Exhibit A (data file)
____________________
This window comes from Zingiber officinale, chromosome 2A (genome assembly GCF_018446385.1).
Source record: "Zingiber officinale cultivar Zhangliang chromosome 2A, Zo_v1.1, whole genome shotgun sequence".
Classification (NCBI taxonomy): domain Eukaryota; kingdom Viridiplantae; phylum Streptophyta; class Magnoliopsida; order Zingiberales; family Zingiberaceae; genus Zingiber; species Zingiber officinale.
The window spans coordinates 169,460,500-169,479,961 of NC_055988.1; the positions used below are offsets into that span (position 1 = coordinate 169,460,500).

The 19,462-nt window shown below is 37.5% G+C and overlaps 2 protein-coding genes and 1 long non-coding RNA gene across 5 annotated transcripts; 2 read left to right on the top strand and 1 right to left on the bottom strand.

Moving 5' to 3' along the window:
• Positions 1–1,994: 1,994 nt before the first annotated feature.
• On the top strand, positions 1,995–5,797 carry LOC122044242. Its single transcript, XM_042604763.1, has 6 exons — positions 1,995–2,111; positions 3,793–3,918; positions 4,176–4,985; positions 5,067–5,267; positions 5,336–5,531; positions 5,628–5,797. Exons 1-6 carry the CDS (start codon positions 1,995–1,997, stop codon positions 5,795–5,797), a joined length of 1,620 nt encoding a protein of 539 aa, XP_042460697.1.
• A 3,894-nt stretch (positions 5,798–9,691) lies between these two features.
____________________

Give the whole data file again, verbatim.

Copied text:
This window comes from Zingiber officinale, chromosome 2A (genome assembly GCF_018446385.1).
Source record: "Zingiber officinale cultivar Zhangliang chromosome 2A, Zo_v1.1, whole genome shotgun sequence".
Classification (NCBI taxonomy): domain Eukaryota; kingdom Viridiplantae; phylum Streptophyta; class Magnoliopsida; order Zingiberales; family Zingiberaceae; genus Zingiber; species Zingiber officinale.
The window spans coordinates 169,460,500-169,479,961 of NC_055988.1; the positions used below are offsets into that span (position 1 = coordinate 169,460,500).

The 19,462-nt window shown below is 37.5% G+C and overlaps 2 protein-coding genes and 1 long non-coding RNA gene across 5 annotated transcripts; 2 read left to right on the top strand and 1 right to left on the bottom strand.

Moving 5' to 3' along the window:
• Positions 1–1,994: 1,994 nt before the first annotated feature.
• On the top strand, positions 1,995–5,797 carry LOC122044242. Its single transcript, XM_042604763.1, has 6 exons — positions 1,995–2,111; positions 3,793–3,918; positions 4,176–4,985; positions 5,067–5,267; positions 5,336–5,531; positions 5,628–5,797. Exons 1-6 carry the CDS (start codon positions 1,995–1,997, stop codon positions 5,795–5,797), a joined length of 1,620 nt encoding a protein of 539 aa, XP_042460697.1.
• A 3,894-nt stretch (positions 5,798–9,691) lies between these two features.